Ousmane Sembène: Xala (Xala)
This short novel is seemingly light-hearted for most of the way till just a few pages before the ending, where it takes on a serious note. Its aim is clear – to satirise and criticise Africans who, post-independence, turn to corrupt ways and cheat the people. It starts with the first election as president of the Chamber of Commerce of an African. This Chamber of Commerce seems very much like a cartel. However, this novel is concerned with one of its members, El Hadji Abdou Kader Beye. Despite his continuous appearance through the book, Sembène nearly always uses his full title and name. (El Hadji is his title, showing that he has visited Mecca.) Beye has two problems, though one of them, the most important, we do not really learn about till near the end of the book. The one we do hear about is his xala, which means (sexual) impotence.
As a Muslim, Beye is a believer in polygamy. His first wife is called Adja (the feminine of Hadji, as she accompanied her husband to Mecca) Awa Astou. She was born Renée, a Catholic. She converted to Islam when she married Beye, though secretly occasionally attends church. Her father was horrified by her conversion and is still very opposed to it. She and Beye have six children. The oldest is Rama. She is a student at the university and the only one of his many children we really meet. His second wife is Oumi N’Doye and he has also has six children with her. At the start of the novel, when he is around fifty years old, he is courting a young woman, allegedly a virgin, called N’Gone. He has no intention of marrying her but is tricked into doing so by N’Gone’s aunt. There is a sumptuous wedding and, as with his first two wives, N’Gone gets her own house. (This becomes a bit of an issue later as Beye has three houses, the ones occupied by his wives and children, but wishes he had one of his own.) After the wedding, the newly married couple go to the bedroom. The next morning the aunt arrives with the red hen, who will be sacrificed on the bridal blood, its blood mixing with that of the bride. Unfortunately, there is no blood, the couple sitting apart, looking distraught. Beye has been unable to perform.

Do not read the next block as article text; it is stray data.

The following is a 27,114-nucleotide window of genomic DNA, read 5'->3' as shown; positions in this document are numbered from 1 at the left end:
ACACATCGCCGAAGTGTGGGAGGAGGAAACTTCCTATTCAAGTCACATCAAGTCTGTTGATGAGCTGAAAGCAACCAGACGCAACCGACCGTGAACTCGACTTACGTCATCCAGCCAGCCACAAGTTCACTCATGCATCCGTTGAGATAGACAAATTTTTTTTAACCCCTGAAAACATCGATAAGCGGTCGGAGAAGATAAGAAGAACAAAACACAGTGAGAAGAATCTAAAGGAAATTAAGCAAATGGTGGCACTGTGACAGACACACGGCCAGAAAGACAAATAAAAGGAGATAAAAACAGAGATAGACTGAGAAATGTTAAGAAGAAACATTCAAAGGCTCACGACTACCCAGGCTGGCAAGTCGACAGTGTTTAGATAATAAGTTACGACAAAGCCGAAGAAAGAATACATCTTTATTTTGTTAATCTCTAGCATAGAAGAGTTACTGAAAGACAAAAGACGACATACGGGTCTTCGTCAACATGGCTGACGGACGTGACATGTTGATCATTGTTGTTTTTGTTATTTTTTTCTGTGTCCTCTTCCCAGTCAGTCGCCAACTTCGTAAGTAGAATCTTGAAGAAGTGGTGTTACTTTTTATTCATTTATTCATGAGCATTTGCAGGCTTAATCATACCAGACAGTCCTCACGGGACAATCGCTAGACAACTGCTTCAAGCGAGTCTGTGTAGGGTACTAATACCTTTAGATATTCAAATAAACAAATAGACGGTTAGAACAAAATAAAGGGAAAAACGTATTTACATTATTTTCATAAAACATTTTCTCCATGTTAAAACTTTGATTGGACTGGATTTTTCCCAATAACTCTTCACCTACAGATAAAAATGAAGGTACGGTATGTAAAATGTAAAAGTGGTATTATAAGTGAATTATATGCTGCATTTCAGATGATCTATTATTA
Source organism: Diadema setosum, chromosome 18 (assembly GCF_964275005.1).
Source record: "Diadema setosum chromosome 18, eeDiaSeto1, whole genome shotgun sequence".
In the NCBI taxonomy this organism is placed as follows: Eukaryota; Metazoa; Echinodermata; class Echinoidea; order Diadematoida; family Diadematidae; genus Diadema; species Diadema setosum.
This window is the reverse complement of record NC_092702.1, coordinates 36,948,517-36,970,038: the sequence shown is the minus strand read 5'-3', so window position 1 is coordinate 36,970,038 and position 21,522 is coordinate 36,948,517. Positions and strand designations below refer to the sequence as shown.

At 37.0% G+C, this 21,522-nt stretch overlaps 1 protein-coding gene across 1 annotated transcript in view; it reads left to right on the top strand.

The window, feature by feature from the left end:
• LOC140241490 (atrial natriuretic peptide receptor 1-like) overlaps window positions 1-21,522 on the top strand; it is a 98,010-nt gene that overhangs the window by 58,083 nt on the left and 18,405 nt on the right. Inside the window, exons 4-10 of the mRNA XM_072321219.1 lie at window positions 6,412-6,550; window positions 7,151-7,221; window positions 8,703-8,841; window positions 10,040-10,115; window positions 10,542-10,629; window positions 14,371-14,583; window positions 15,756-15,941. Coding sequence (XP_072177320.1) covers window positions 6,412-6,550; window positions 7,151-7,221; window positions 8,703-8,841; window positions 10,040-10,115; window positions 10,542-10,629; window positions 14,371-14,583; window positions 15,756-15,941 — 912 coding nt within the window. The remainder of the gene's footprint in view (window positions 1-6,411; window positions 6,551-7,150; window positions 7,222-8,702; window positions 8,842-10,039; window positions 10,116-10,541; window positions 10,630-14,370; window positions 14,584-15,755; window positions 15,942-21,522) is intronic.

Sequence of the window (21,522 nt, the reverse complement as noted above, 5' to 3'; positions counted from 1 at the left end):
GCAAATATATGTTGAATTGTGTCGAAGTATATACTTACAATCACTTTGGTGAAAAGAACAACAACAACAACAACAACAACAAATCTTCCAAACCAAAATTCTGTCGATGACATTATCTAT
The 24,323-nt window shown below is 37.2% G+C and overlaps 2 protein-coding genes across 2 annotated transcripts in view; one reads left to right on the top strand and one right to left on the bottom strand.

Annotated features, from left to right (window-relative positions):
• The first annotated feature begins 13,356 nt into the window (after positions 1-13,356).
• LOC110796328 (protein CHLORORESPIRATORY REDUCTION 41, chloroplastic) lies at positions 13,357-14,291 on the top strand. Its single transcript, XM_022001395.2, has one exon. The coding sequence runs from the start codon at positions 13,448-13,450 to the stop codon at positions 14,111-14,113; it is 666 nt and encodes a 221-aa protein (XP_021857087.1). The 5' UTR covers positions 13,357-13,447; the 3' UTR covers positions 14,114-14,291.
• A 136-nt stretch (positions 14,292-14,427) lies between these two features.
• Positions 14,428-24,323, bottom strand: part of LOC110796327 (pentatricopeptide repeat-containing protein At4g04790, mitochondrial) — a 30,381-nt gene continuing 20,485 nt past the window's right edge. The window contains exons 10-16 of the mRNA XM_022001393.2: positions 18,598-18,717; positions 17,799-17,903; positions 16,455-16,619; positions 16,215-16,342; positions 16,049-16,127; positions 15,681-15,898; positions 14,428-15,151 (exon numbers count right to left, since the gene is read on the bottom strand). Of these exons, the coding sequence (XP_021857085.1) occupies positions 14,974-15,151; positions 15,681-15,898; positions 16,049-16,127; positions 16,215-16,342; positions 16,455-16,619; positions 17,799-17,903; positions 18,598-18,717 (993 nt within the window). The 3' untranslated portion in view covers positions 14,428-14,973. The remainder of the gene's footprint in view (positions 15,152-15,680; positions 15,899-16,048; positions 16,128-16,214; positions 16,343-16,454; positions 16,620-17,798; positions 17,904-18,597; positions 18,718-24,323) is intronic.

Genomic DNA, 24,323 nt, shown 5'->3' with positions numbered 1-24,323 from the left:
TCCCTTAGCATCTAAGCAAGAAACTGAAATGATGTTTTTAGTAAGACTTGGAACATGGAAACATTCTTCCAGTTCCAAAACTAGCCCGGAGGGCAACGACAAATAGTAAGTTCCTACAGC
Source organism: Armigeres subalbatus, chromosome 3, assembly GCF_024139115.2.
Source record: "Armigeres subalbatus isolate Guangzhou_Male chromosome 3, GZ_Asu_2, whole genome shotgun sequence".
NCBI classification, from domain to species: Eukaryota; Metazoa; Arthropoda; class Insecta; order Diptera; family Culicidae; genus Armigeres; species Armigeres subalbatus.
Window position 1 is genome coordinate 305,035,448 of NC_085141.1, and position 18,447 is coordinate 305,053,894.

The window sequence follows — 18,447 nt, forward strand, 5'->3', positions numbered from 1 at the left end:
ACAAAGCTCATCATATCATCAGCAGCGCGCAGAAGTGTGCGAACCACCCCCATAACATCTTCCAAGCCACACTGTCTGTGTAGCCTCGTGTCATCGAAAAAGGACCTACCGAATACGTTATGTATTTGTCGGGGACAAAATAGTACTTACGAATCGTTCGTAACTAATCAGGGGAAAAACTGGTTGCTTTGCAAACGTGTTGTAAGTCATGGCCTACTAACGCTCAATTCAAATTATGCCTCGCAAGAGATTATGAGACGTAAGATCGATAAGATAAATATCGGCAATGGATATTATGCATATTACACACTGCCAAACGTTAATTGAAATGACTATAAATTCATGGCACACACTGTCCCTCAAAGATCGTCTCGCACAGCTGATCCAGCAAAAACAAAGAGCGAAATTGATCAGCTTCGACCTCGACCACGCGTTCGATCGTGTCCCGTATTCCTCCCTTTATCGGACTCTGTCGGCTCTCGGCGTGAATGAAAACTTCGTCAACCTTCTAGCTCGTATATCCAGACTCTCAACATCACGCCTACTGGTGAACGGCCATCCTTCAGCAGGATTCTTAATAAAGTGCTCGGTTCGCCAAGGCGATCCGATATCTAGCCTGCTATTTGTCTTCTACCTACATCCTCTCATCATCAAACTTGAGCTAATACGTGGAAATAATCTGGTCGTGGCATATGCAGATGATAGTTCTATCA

Much of the rest of the book is Beye’s attempt to deal with this problem. He soon finds, for example, that it is not only with N’Gone that he cannot perform, but also with his first two wives. It has never happened to him before so he has no explanation. He visits numerous faith healers and other traditional doctors (at great expense), all of whom offer a variety of treatments, none of which work. Has someone put a curse on him? He visits seers (at great expense) who tell him that it is someone close to him. But who? One of his wives? One of his business associates? All deny it. Soon the story gets around. His other wives learn of it. Rama learns of it, as does her boyfriend, a doctor. It eventually become clears that Sembène is making the connection between his sexual inadequacies and his personal, moral and business inadequacies. Sembène gives us a very dark and bitter ending, somewhat at odds with the tone of the rest of the novel, but still very effective. He also makes it very clear that El Hadji Abdou Kader Beye and his kind deserve everything they get and that they have caused much harm to Senegal.
First published in 1973 by Présence Africaine
First English translation 1976 by Lawrence Hill